Speaking of harm, the roguelike tradition of only having a single life is in play in The Binding of Isaac, and this is not an optional feature. Put simply, if you run out of health, that’s it – it’s game over for you. At least from what I saw, this means you start right back at the beginning of the game without any option to start at a later level. Harsh, but expected for a game in this genre. Still, this does lead to my first non-content gripe about this game: There’s no quick-save option. While you can pause the game, at least for now you can forget about closing the game and continuing it later from the point you stopped at: You either finish your playthrough in one sitting, or you prepare to play all over again. Keep that in mind if you intend to play The Binding of Isaac on a less than reliable computer, since one of the most dreadful things that can happen in a roguelike is losing your progress due to a bug or a power surge.

The Binding of Isaac 8On the upside, if you can get into the theme of the game – and if the one-life-only gameplay doesn’t turn you off – The Binding of Isaac does offer considerable replay value. There are achievements to unlock (43 as of this writing), secrets to find, new characters to acquire, dozens of enemies to vanquish, and even multiple endings to see. Considering the game launched on Steam with a five dollar price tag, that’s quite a lot of fun to have – especially if you’re the sort of person who gets all tingly at the thought of exploring a game to see every nook and cranny the developer hid in it. And they will be different nooks and fresh crannies each time, since the game randomizes the maps with each new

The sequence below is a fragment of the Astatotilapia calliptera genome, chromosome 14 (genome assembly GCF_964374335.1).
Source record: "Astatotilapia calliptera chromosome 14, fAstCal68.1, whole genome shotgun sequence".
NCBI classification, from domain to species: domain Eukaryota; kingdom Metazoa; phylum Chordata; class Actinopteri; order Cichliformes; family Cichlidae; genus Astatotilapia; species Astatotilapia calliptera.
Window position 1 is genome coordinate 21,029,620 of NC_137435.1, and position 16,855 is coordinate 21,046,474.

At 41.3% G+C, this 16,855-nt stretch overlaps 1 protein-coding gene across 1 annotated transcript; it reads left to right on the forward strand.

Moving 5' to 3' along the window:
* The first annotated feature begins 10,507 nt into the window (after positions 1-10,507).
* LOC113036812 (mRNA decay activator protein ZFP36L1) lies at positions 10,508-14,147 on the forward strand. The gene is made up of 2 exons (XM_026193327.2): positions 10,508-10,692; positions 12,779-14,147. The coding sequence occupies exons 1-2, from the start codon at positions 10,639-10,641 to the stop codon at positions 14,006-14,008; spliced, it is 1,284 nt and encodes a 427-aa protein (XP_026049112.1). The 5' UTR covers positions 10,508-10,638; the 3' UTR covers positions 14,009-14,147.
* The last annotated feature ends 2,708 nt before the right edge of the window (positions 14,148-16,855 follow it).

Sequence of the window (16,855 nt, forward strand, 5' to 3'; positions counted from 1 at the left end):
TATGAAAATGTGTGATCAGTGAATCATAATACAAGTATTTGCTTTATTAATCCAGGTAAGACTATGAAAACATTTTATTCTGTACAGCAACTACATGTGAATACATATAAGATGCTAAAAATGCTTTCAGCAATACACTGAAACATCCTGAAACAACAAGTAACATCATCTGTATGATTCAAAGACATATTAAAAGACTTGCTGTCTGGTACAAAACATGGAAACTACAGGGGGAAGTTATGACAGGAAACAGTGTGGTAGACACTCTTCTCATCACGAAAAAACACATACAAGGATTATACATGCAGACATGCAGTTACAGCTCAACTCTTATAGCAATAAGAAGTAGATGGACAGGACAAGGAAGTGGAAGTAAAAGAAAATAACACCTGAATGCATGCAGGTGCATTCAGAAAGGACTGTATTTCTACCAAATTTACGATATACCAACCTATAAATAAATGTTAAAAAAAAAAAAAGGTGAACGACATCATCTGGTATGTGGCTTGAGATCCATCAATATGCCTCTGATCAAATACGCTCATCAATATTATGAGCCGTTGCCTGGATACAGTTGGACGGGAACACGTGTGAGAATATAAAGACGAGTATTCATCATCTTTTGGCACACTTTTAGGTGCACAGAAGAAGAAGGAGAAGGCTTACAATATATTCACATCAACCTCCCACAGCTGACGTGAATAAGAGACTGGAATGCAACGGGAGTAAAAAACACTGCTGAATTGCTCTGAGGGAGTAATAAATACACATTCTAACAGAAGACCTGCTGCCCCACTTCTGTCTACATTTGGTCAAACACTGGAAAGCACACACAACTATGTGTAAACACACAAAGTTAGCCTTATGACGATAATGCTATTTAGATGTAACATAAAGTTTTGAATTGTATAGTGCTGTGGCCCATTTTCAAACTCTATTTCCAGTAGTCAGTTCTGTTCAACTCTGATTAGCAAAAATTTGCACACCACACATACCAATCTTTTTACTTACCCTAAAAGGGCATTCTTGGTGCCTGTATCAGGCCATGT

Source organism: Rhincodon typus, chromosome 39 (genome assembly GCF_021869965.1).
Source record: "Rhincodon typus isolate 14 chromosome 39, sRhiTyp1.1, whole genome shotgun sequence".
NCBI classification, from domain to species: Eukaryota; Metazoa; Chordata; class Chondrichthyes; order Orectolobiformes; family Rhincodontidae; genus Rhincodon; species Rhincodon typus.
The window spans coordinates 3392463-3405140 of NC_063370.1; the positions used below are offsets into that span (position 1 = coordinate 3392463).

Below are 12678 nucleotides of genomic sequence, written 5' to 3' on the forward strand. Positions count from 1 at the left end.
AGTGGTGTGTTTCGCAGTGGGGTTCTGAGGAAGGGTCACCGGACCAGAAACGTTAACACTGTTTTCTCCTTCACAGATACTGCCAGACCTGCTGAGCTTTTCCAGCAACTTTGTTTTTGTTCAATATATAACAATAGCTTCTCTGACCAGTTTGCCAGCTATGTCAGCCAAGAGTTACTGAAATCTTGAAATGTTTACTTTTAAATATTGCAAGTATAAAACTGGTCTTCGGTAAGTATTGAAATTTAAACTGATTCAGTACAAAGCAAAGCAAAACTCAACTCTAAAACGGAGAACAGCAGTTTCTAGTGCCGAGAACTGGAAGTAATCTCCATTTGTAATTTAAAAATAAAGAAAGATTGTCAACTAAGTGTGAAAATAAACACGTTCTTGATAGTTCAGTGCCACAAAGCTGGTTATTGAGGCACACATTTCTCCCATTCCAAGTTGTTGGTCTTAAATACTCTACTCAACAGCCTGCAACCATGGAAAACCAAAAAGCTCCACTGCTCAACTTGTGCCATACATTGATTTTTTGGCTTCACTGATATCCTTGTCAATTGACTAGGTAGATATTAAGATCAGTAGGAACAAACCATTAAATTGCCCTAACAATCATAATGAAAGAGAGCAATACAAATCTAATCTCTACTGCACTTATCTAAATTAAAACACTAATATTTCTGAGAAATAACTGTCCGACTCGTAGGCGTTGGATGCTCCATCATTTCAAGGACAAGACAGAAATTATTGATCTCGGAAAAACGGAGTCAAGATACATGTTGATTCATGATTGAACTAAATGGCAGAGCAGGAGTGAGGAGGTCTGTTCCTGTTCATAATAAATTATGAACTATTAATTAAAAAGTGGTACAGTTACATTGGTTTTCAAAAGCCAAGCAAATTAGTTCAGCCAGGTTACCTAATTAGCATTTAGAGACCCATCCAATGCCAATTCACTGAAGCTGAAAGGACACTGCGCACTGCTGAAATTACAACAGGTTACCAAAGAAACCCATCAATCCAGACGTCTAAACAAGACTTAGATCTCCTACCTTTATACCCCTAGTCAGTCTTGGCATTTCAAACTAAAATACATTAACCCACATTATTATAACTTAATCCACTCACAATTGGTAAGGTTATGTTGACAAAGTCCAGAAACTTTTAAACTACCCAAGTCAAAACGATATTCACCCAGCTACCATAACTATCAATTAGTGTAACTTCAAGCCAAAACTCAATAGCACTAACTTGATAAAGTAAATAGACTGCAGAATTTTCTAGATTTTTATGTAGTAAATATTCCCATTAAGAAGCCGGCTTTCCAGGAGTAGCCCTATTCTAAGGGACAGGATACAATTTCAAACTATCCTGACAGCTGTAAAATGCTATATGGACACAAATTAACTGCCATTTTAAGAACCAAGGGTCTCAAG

playthrough: The location of bosses, the content of individual rooms, and where to find powerups differs each time you play. Some people hate this sort of feature due to the effect it has on level design (it has a way of making new locations feel generic), and others love it because it means you can never be sure what’s coming next. I’m in the latter category.

So when all is said and done, what’s the final verdict on The Binding of Isaac? I’ll put it simply: If you can roll with the macabre toilet humor and if religion jokes don’t put you off, AND if you enjoyThe Binding of Isaac 1 games with non-optional permadeath, randomized content, tons of secrets and considerable replay value… it’s hard to go wrong with The Binding of Isaac. Especially at five dollars. Let’s be honest: Those conditions place the game into a pretty small niche. Maybe not as small as, say… whatever niche is occupied by those people who love hyper-realistic bus driving simulations, but it’s still a niche. The only real glaring fault is the previously mentioned lack of an ability to save and quit the game so you can continue it later, a mark on an otherwise unique, and in my opinion, fun little game.

If you feel like picking up the game, just head on over to the Steam page for Binding of Isaac. This one’s out and available.


Victor Grunn has been a gamer since the days of single-button joysticks and the Atari 800XL. When not lamenting the loss of the Ultima series or setting people on fire in Team Fortress 2, he's an aspiring indie game developer and freelance writer.